The 2008/2009 art market ended seven years of astonishing price inflation. By the end of 2008, contemporary art suffered a price decline of 27.1 percent, followed by another 4 percent drop in the first half of 2009, according to ArtPrice's new report, Contemporary Art Market: The ArtPrice Annual Report. A change in auction-house strategy was fundamental to preventing the continuation of the plunge.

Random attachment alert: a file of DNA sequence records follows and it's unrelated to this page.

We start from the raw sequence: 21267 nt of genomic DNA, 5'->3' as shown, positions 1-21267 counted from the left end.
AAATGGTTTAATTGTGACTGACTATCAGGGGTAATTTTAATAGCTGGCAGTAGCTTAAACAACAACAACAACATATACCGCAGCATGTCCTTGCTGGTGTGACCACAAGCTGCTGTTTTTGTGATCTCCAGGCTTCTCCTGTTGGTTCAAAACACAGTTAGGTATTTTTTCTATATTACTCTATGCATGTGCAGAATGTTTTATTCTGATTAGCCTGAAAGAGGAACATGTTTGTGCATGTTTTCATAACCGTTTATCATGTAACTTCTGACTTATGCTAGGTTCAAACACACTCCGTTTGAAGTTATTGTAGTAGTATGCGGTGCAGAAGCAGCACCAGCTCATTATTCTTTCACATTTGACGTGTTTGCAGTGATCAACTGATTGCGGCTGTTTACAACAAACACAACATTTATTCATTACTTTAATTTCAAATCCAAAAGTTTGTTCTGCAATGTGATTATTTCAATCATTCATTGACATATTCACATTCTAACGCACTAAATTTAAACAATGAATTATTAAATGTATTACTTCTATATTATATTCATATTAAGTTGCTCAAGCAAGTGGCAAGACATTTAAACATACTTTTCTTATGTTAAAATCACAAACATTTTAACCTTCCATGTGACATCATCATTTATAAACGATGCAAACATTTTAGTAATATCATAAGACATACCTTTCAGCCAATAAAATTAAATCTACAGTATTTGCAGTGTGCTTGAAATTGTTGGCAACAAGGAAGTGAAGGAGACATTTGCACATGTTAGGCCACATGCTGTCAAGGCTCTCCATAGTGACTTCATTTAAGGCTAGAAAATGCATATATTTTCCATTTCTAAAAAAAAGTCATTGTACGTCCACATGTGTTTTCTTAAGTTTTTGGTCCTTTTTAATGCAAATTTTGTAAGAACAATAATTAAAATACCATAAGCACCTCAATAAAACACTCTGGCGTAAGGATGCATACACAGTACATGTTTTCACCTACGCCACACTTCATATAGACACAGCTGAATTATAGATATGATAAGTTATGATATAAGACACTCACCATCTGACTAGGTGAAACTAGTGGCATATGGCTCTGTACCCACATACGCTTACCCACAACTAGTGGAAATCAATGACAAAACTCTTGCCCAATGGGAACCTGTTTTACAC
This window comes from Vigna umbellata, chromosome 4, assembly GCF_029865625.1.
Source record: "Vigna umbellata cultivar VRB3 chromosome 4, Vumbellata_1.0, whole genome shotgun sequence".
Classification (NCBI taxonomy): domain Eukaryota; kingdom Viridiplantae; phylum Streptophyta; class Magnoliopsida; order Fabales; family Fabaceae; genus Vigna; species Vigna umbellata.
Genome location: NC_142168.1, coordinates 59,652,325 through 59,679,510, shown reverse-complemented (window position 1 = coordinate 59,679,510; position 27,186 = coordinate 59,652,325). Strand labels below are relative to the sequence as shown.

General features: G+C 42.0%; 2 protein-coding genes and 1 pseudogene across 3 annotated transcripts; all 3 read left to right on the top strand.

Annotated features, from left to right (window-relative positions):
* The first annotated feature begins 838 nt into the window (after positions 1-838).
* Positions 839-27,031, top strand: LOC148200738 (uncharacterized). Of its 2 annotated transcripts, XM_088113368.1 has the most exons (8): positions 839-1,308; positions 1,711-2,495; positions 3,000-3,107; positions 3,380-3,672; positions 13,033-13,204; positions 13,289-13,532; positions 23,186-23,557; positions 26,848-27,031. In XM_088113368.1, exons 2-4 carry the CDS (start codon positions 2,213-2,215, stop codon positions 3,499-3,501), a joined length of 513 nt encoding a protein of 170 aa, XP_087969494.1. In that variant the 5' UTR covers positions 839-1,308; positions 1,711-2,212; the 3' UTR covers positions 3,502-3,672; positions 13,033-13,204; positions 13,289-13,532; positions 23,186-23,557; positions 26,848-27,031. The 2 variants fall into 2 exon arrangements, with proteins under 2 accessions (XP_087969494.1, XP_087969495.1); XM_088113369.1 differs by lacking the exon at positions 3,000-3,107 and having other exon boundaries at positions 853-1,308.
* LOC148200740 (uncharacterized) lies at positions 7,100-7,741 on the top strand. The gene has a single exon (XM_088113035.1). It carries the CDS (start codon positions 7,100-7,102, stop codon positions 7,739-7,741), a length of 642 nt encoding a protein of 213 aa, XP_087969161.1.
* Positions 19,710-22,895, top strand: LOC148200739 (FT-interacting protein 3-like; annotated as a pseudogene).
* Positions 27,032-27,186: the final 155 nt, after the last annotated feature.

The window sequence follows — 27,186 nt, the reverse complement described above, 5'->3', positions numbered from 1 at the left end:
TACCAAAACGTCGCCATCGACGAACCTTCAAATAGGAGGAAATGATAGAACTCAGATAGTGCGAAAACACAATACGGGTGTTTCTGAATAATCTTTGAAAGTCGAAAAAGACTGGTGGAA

From 2002 to 2008, speculation fueled profound growth in the contemporary art market. New auction records were the norm as prices climbed with unprecedented velocity. The high end of the market was particularly active, with the number of pieces selling for more than €1 million surging by 620 percent. Because of that bubble, the contemporary segment was the first to get slammed after the financial market downturn was accelerated by the collapse of Lehman Brothers. Before that point, contemporary art had resisted the effects of the subprime mortgage crisis.